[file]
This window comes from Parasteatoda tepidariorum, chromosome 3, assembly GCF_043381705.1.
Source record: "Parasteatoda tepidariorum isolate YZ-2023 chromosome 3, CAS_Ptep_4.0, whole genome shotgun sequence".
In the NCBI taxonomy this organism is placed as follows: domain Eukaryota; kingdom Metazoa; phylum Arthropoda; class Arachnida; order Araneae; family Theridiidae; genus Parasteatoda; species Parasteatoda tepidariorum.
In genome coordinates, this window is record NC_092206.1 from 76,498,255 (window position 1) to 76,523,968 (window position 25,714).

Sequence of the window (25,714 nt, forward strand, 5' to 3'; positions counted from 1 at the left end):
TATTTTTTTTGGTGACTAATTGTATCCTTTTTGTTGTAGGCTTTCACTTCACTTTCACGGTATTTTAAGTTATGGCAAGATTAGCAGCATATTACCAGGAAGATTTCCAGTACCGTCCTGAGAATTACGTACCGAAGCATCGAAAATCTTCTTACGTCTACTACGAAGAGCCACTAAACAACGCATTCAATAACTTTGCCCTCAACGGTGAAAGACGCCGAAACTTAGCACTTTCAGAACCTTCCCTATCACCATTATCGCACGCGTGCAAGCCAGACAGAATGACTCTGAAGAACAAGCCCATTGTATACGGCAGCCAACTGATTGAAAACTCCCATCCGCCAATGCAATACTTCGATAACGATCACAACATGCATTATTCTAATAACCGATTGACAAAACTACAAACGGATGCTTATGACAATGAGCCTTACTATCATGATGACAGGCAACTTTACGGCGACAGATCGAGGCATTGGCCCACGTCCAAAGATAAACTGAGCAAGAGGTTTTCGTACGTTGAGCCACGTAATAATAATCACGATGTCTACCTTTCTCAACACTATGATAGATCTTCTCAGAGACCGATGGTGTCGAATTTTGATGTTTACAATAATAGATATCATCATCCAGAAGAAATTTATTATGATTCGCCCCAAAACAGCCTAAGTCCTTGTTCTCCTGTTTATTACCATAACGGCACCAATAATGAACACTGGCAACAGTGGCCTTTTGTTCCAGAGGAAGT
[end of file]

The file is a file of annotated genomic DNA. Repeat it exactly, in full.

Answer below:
This window comes from Parasteatoda tepidariorum, chromosome 3, assembly GCF_043381705.1.
Source record: "Parasteatoda tepidariorum isolate YZ-2023 chromosome 3, CAS_Ptep_4.0, whole genome shotgun sequence".
In the NCBI taxonomy this organism is placed as follows: domain Eukaryota; kingdom Metazoa; phylum Arthropoda; class Arachnida; order Araneae; family Theridiidae; genus Parasteatoda; species Parasteatoda tepidariorum.
In genome coordinates, this window is record NC_092206.1 from 76,498,255 (window position 1) to 76,523,968 (window position 25,714).

Sequence of the window (25,714 nt, forward strand, 5' to 3'; positions counted from 1 at the left end):
TATTTTTTTTGGTGACTAATTGTATCCTTTTTGTTGTAGGCTTTCACTTCACTTTCACGGTATTTTAAGTTATGGCAAGATTAGCAGCATATTACCAGGAAGATTTCCAGTACCGTCCTGAGAATTACGTACCGAAGCATCGAAAATCTTCTTACGTCTACTACGAAGAGCCACTAAACAACGCATTCAATAACTTTGCCCTCAACGGTGAAAGACGCCGAAACTTAGCACTTTCAGAACCTTCCCTATCACCATTATCGCACGCGTGCAAGCCAGACAGAATGACTCTGAAGAACAAGCCCATTGTATACGGCAGCCAACTGATTGAAAACTCCCATCCGCCAATGCAATACTTCGATAACGATCACAACATGCATTATTCTAATAACCGATTGACAAAACTACAAACGGATGCTTATGACAATGAGCCTTACTATCATGATGACAGGCAACTTTACGGCGACAGATCGAGGCATTGGCCCACGTCCAAAGATAAACTGAGCAAGAGGTTTTCGTACGTTGAGCCACGTAATAATAATCACGATGTCTACCTTTCTCAACACTATGATAGATCTTCTCAGAGACCGATGGTGTCGAATTTTGATGTTTACAATAATAGATATCATCATCCAGAAGAAATTTATTATGATTCGCCCCAAAACAGCCTAAGTCCTTGTTCTCCTGTTTATTACCATAACGGCACCAATAATGAACACTGGCAACAGTGGCCTTTTGTTCCAGAGGAAGT